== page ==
Grub Run 5K

November’s race was the Grub Run 5K.  This is the third year for this race which goes to benefit a food pantry at a local church.  The church also has a silent auction in conjunction with the race.  This event is about as close to home as it gets–literally less than a mile the way the crow flies.  It’s always nice to support something local, and especially nice when it’s right in your own town and/or neighborhood.

Within the last couple of weeks, the winds have turned around to the north, and it has cooled off.  This makes for perfect running weather; however, I’m not used to the cooler weather quite yet.  I’ve been drinking lots of warm drinks and trying to stay warm.

At start time, it was about 45 degrees.  Again, perfect running weather.  I always start out with gloves, a jacket, and something to cover my ears in this type of weather, but it never stays on for long.

Since I’m still recovering from my ankle sprain, I’m using the run/walk/run method.  I had decided to go with a pace of running for one minute then walking for one minute which would mean that I would run half of the race.  I use a tabata timer on my phone to tell me when to run and when to walk.  “Walk” in this instance means to walk at a swift pace, not to walk like it’s an afternoon stroll in the park.  My ankle was pretty sore Thursday and Friday after running Wednesday night.  I tried to take it easy Thursday and Friday, and I was relieved to have my ankle feeling pretty good Saturday morning.

This race had a lot of hills and wouldn’t you know that it worked out that I had to run up every one of them!  But, with the one minute walks, the hills didn’t seem bad at all.  For the first two miles, I pretty well kept pace with the same people.  Some of them I’d pass, then they’d pass me, and we kept playing the passing game.  However at mile three, I started leaving people behind.

I was expecting my time on this race to be one of my slowest.  However, once I saw the clock, I knew it wasn’t!  I was even more surprised to be first in my age group.

After the race, there was a pancake breakfast and silent auction that could be enjoyed during the award ceremony.  I did great in the award ceremony, but struck out in the silent auction.

Once I got home, I decided to compare my time with my other races.  Out of 18 races that I’ve participated in so far, my time on this race came in fourth.  When looking at my one mile splits, my pace got faster with each mile.  I am sold on the run/walk/run method!

Jesus said to them, “I am the bread of life; he who comes to Me will not hunger, and he who believes in Me will never thirst.  John 6:35

Advertisements
Featured

An Invitation

This week’s post is a thank you, to you, the reader.  Thank you for reading my posts and liking and commenting.  You don’t know how much of an ecouragement your likes and comments are to me.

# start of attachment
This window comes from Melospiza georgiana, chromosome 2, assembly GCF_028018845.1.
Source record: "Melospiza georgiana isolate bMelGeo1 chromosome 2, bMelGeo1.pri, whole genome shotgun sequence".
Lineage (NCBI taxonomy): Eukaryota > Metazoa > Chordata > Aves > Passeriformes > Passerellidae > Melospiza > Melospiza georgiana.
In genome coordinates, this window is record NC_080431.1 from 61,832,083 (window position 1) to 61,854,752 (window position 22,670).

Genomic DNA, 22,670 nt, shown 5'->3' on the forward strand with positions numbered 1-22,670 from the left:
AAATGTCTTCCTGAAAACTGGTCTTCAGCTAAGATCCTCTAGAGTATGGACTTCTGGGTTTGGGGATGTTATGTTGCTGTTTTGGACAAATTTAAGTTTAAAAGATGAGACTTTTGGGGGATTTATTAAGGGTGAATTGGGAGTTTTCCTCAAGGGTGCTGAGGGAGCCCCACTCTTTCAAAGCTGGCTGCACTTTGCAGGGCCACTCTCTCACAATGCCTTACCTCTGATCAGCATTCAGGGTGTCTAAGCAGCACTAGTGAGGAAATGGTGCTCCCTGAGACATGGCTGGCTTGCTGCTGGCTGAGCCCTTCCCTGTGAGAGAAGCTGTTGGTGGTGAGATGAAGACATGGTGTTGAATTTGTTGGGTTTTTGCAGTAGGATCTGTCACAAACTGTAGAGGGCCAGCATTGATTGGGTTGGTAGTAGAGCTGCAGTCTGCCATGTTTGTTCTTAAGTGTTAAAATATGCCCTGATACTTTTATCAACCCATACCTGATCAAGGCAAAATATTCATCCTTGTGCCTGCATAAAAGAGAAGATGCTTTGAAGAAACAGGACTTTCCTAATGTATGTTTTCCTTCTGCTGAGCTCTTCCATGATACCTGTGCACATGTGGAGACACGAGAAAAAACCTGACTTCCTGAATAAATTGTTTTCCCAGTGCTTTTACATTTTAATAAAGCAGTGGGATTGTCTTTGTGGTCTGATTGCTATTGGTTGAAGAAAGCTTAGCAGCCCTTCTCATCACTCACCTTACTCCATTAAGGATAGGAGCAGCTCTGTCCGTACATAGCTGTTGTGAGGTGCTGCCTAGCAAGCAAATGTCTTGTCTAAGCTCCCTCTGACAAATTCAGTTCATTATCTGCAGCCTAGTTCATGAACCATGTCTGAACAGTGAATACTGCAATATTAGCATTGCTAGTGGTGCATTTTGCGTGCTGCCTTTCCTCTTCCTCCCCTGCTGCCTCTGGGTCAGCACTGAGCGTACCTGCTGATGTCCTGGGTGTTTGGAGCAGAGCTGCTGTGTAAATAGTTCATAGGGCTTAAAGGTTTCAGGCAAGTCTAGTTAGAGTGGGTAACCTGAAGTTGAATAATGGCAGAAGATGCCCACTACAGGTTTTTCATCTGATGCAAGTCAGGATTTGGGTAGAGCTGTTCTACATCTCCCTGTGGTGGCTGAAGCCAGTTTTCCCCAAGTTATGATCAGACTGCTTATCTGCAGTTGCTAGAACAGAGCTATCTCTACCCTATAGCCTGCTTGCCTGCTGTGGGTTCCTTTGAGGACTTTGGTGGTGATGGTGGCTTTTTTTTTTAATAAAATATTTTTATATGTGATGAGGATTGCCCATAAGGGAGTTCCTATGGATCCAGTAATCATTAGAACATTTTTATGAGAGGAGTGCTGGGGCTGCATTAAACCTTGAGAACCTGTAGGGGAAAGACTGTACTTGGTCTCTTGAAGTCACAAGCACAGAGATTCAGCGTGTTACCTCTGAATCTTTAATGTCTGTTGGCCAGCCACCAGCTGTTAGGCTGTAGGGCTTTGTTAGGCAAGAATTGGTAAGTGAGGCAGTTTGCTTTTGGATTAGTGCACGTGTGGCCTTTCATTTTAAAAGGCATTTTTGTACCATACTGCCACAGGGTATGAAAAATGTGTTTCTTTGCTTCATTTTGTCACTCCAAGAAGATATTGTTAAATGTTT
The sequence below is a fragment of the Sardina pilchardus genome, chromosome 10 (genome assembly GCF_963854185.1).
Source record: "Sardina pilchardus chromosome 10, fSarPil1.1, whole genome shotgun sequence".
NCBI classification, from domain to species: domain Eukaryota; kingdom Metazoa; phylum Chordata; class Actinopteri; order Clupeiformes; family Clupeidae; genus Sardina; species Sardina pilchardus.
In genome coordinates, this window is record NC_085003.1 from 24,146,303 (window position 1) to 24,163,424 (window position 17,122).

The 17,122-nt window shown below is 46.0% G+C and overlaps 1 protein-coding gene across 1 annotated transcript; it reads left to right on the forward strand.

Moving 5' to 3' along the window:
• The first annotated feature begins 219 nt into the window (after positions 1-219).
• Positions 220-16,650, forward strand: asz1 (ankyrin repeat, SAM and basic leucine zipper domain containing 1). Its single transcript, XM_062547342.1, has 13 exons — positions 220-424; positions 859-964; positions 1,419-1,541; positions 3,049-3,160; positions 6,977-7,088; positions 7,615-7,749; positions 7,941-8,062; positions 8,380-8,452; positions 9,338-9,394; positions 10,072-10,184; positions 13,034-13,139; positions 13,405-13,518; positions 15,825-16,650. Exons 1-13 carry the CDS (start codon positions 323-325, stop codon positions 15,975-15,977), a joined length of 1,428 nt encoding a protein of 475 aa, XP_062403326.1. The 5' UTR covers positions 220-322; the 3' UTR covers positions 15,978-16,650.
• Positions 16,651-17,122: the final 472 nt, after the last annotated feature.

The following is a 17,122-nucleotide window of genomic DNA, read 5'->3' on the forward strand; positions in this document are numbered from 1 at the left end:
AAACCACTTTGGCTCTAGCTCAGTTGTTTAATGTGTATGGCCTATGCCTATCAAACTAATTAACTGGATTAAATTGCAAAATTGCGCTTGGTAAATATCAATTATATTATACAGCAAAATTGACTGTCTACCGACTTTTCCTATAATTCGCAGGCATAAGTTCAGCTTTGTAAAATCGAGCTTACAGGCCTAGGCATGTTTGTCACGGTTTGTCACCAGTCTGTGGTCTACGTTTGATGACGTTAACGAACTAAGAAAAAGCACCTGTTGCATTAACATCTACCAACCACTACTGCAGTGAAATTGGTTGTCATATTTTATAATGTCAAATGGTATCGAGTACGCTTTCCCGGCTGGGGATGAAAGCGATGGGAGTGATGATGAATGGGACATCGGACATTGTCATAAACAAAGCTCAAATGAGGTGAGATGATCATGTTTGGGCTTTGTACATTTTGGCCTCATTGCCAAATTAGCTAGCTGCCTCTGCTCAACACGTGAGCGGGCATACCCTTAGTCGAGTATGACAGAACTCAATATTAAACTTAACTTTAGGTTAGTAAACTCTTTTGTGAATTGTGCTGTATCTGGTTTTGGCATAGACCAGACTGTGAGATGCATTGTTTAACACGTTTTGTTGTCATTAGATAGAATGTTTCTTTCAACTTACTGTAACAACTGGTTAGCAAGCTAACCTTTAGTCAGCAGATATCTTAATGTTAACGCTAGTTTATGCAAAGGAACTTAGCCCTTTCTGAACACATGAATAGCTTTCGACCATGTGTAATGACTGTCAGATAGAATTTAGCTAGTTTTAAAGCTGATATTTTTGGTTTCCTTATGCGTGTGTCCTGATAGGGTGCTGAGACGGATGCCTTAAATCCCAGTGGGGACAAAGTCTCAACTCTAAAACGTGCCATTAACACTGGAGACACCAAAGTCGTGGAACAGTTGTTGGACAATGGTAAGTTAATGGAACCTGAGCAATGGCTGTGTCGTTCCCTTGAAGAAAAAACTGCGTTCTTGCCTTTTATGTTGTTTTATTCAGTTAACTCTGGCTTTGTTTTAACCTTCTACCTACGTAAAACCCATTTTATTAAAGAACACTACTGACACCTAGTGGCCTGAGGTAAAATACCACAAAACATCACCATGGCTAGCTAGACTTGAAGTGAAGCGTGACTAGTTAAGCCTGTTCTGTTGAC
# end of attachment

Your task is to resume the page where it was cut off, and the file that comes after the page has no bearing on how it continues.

The purpose of my “305 lbs.” posts was to chronicle my fitness and weight loss journey.  I wanted to back track and to catch you up to modern-day events.  That has been accomplished, but I still plan to continue to write about my journey.

The reason for chronicling my journey was to be an encouragement to you, the reader.  Unexpectedly, it has been very therapeutic to me as well.  Bottom line is, if I can do it, anyone can.  I am not anyone special.  I am not pretty.  I am not wealthy.  I am not athletic.  I am not any smarter than the average Joe.  However, I am stubborn and a hard worker.  And, believe me, this is the hardest thing I’ve ever done.

My journey continues.  I don’t know that it will ever truly be over.  I invite you to come along.

But encourage one another day after day, as long as it is still called “Today,” so that none of you will be hardened by the deceitfulness of sin.  Hebrews 3:13

Loving It

Last week I met with a running group that meets once a week downtown.  It has an interesting format.  Communication is done via Facebook as seems common these days.  The route is published the evening before.  It’s a four mile route and is an out and back, so if you do the total route, it’s eight miles.

The group was very casual.  We met outside of a local pub and chit chatted a little before taking off.  Everyone was pretty well on their own to go their own speed and distance.  I was familiar with the area, as the route went through a neighborhood that I lived in many years ago.  I decided to run to the elementary school that was across the house I used to live in and back.  I was doing a run/walk as my ankle is still healing and went about two and a half miles.

I didn’t go far, and it wasn’t strenuous, but it felt really, really good.  It felt good to be outside again and to be moving.  I was reminded of how much I love running–that is once I got out there and got going.